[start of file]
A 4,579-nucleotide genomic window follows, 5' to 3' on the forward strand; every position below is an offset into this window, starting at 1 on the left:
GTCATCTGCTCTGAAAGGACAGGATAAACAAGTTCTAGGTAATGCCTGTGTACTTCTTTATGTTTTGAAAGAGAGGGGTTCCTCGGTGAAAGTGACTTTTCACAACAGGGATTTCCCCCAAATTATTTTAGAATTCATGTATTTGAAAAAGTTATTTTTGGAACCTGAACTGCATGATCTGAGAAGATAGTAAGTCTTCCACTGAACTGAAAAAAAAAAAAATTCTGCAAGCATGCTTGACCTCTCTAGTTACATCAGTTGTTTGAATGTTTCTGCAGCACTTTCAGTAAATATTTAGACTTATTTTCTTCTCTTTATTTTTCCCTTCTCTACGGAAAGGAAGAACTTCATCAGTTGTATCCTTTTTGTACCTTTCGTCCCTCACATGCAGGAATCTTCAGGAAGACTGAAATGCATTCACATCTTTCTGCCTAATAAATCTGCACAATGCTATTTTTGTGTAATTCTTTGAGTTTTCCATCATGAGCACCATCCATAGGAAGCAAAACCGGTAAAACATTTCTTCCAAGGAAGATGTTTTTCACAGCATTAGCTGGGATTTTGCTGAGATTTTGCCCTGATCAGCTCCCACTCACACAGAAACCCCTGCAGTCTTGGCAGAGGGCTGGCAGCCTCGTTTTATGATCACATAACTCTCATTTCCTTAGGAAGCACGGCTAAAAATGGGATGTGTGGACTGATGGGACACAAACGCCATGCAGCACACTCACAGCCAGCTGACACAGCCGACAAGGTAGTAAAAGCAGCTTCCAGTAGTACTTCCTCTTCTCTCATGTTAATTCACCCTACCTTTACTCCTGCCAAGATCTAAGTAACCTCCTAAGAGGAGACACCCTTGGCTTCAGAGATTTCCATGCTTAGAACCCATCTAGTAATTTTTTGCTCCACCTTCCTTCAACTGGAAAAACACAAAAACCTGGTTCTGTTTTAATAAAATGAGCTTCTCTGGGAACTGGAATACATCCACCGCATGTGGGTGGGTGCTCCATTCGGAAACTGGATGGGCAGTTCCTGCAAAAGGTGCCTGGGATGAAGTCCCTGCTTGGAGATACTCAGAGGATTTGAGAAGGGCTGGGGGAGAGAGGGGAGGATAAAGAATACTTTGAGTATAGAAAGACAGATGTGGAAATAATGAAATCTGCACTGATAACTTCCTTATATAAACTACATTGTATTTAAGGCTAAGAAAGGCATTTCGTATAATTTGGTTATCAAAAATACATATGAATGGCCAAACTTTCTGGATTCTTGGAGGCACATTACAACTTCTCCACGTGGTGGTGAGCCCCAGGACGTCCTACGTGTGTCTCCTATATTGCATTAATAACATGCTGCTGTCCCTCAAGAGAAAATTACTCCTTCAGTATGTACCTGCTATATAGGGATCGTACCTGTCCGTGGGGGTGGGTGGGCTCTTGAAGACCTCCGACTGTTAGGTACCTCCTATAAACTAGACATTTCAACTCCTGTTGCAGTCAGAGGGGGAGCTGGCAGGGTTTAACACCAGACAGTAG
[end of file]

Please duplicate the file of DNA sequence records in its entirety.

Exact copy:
A 4,579-nucleotide genomic window follows, 5' to 3' on the forward strand; every position below is an offset into this window, starting at 1 on the left:
GTCATCTGCTCTGAAAGGACAGGATAAACAAGTTCTAGGTAATGCCTGTGTACTTCTTTATGTTTTGAAAGAGAGGGGTTCCTCGGTGAAAGTGACTTTTCACAACAGGGATTTCCCCCAAATTATTTTAGAATTCATGTATTTGAAAAAGTTATTTTTGGAACCTGAACTGCATGATCTGAGAAGATAGTAAGTCTTCCACTGAACTGAAAAAAAAAAAAATTCTGCAAGCATGCTTGACCTCTCTAGTTACATCAGTTGTTTGAATGTTTCTGCAGCACTTTCAGTAAATATTTAGACTTATTTTCTTCTCTTTATTTTTCCCTTCTCTACGGAAAGGAAGAACTTCATCAGTTGTATCCTTTTTGTACCTTTCGTCCCTCACATGCAGGAATCTTCAGGAAGACTGAAATGCATTCACATCTTTCTGCCTAATAAATCTGCACAATGCTATTTTTGTGTAATTCTTTGAGTTTTCCATCATGAGCACCATCCATAGGAAGCAAAACCGGTAAAACATTTCTTCCAAGGAAGATGTTTTTCACAGCATTAGCTGGGATTTTGCTGAGATTTTGCCCTGATCAGCTCCCACTCACACAGAAACCCCTGCAGTCTTGGCAGAGGGCTGGCAGCCTCGTTTTATGATCACATAACTCTCATTTCCTTAGGAAGCACGGCTAAAAATGGGATGTGTGGACTGATGGGACACAAACGCCATGCAGCACACTCACAGCCAGCTGACACAGCCGACAAGGTAGTAAAAGCAGCTTCCAGTAGTACTTCCTCTTCTCTCATGTTAATTCACCCTACCTTTACTCCTGCCAAGATCTAAGTAACCTCCTAAGAGGAGACACCCTTGGCTTCAGAGATTTCCATGCTTAGAACCCATCTAGTAATTTTTTGCTCCACCTTCCTTCAACTGGAAAAACACAAAAACCTGGTTCTGTTTTAATAAAATGAGCTTCTCTGGGAACTGGAATACATCCACCGCATGTGGGTGGGTGCTCCATTCGGAAACTGGATGGGCAGTTCCTGCAAAAGGTGCCTGGGATGAAGTCCCTGCTTGGAGATACTCAGAGGATTTGAGAAGGGCTGGGGGAGAGAGGGGAGGATAAAGAATACTTTGAGTATAGAAAGACAGATGTGGAAATAATGAAATCTGCACTGATAACTTCCTTATATAAACTACATTGTATTTAAGGCTAAGAAAGGCATTTCGTATAATTTGGTTATCAAAAATACATATGAATGGCCAAACTTTCTGGATTCTTGGAGGCACATTACAACTTCTCCACGTGGTGGTGAGCCCCAGGACGTCCTACGTGTGTCTCCTATATTGCATTAATAACATGCTGCTGTCCCTCAAGAGAAAATTACTCCTTCAGTATGTACCTGCTATATAGGGATCGTACCTGTCCGTGGGGGTGGGTGGGCTCTTGAAGACCTCCGACTGTTAGGTACCTCCTATAAACTAGACATTTCAACTCCTGTTGCAGTCAGAGGGGGAGCTGGCAGGGTTTAACACCAGACAGTAG